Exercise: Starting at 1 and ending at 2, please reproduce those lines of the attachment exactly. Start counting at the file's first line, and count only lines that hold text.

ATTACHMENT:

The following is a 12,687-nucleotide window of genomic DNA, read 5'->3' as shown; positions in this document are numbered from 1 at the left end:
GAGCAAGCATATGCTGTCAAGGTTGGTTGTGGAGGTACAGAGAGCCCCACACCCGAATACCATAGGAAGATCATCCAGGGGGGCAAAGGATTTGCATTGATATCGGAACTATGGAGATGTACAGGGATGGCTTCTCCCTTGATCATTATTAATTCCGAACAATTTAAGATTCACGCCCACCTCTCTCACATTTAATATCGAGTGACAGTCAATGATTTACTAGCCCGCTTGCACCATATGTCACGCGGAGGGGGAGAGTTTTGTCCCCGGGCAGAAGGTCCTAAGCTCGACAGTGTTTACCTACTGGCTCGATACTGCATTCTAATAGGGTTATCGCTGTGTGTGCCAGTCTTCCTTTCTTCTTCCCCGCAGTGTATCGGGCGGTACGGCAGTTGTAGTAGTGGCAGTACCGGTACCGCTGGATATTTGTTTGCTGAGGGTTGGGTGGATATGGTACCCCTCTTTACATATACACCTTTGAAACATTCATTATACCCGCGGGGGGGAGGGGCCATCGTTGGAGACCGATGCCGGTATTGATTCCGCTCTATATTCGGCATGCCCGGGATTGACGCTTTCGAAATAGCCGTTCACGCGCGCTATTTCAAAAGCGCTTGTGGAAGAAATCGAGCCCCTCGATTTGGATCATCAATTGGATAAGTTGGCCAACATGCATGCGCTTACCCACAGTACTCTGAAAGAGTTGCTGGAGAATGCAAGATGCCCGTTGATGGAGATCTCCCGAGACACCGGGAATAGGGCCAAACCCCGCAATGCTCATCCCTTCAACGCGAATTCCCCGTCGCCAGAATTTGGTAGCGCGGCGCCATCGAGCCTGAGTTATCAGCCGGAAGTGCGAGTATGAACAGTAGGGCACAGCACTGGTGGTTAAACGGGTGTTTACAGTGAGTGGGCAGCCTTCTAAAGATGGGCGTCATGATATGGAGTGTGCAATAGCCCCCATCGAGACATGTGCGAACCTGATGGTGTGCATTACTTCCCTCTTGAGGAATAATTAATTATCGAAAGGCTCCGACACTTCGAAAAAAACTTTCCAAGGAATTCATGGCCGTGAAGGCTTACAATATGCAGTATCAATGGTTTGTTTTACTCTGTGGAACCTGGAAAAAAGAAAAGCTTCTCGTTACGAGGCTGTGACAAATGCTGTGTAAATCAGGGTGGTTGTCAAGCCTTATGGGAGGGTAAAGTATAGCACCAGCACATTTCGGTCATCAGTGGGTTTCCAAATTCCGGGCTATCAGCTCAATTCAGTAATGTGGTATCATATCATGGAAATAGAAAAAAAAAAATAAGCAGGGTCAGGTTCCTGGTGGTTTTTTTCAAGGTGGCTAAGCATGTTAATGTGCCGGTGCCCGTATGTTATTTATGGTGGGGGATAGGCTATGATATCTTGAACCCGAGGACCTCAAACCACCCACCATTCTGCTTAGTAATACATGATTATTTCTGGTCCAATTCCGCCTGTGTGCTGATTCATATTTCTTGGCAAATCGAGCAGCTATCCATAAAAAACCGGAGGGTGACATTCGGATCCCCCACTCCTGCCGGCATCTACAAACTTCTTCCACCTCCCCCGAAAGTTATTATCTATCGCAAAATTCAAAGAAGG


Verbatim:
The following is a 12,687-nucleotide window of genomic DNA, read 5'->3' as shown; positions in this document are numbered from 1 at the left end:
GAGCAAGCATATGCTGTCAAGGTTGGTTGTGGAGGTACAGAGAGCCCCACACCCGAATACCATAGGAAGATCATCCAGGGGGGCAAAGGATTTGCATTGATATCGGAACTATGGAGATGTACAGGGATGGCTTCTCCCTTGATCATTATTAATTCCGAACAATTTAAGATTCACGCCCACCTCTCTCACATTTAATATCGAGTGACAGTCAATGATTTACTAGCCCGCTTGCACCATATGTCACGCGGAGGGGGAGAGTTTTGTCCCCGGGCAGAAGGTCCTAAGCTCGACAGTGTTTACCTACTGGCTCGATACTGCATTCTAATAGGGTTATCGCTGTGTGTGCCAGTCTTCCTTTCTTCTTCCCCGCAGTGTATCGGGCGGTACGGCAGTTGTAGTAGTGGCAGTACCGGTACCGCTGGATATTTGTTTGCTGAGGGTTGGGTGGATATGGTACCCCTCTTTACATATACACCTTTGAAACATTCATTATACCCGCGGGGGGGAGGGGCCATCGTTGGAGACCGATGCCGGTATTGATTCCGCTCTATATTCGGCATGCCCGGGATTGACGCTTTCGAAATAGCCGTTCACGCGCGCTATTTCAAAAGCGCTTGTGGAAGAAATCGAGCCCCTCGATTTGGATCATCAATTGGATAAGTTGGCCAACATGCATGCGCTTACCCACAGTACTCTGAAAGAGTTGCTGGAGAATGCAAGATGCCCGTTGATGGAGATCTCCCGAGACACCGGGAATAGGGCCAAACCCCGCAATGCTCATCCCTTCAACGCGAATTCCCCGTCGCCAGAATTTGGTAGCGCGGCGCCATCGAGCCTGAGTTATCAGCCGGAAGTGCGAGTATGAACAGTAGGGCACAGCACTGGTGGTTAAACGGGTGTTTACAGTGAGTGGGCAGCCTTCTAAAGATGGGCGTCATGATATGGAGTGTGCAATAGCCCCCATCGAGACATGTGCGAACCTGATGGTGTGCATTACTTCCCTCTTGAGGAATAATTAATTATCGAAAGGCTCCGACACTTCGAAAAAAACTTTCCAAGGAATTCATGGCCGTGAAGGCTTACAATATGCAGTATCAATGGTTTGTTTTACTCTGTGGAACCTGGAAAAAAGAAAAGCTTCTCGTTACGAGGCTGTGACAAATGCTGTGTAAATCAGGGTGGTTGTCAAGCCTTATGGGAGGGTAAAGTATAGCACCAGCACATTTCGGTCATCAGTGGGTTTCCAAATTCCGGGCTATCAGCTCAATTCAGTAATGTGGTATCATATCATGGAAATAGAAAAAAAAAAATAAGCAGGGTCAGGTTCCTGGTGGTTTTTTTCAAGGTGGCTAAGCATGTTAATGTGCCGGTGCCCGTATGTTATTTATGGTGGGGGATAGGCTATGATATCTTGAACCCGAGGACCTCAAACCACCCACCATTCTGCTTAGTAATACATGATTATTTCTGGTCCAATTCCGCCTGTGTGCTGATTCATATTTCTTGGCAAATCGAGCAGCTATCCATAAAAAACCGGAGGGTGACATTCGGATCCCCCACTCCTGCCGGCATCTACAAACTTCTTCCACCTCCCCCGAAAGTTATTATCTATCGCAAAATTCAAAGAAGG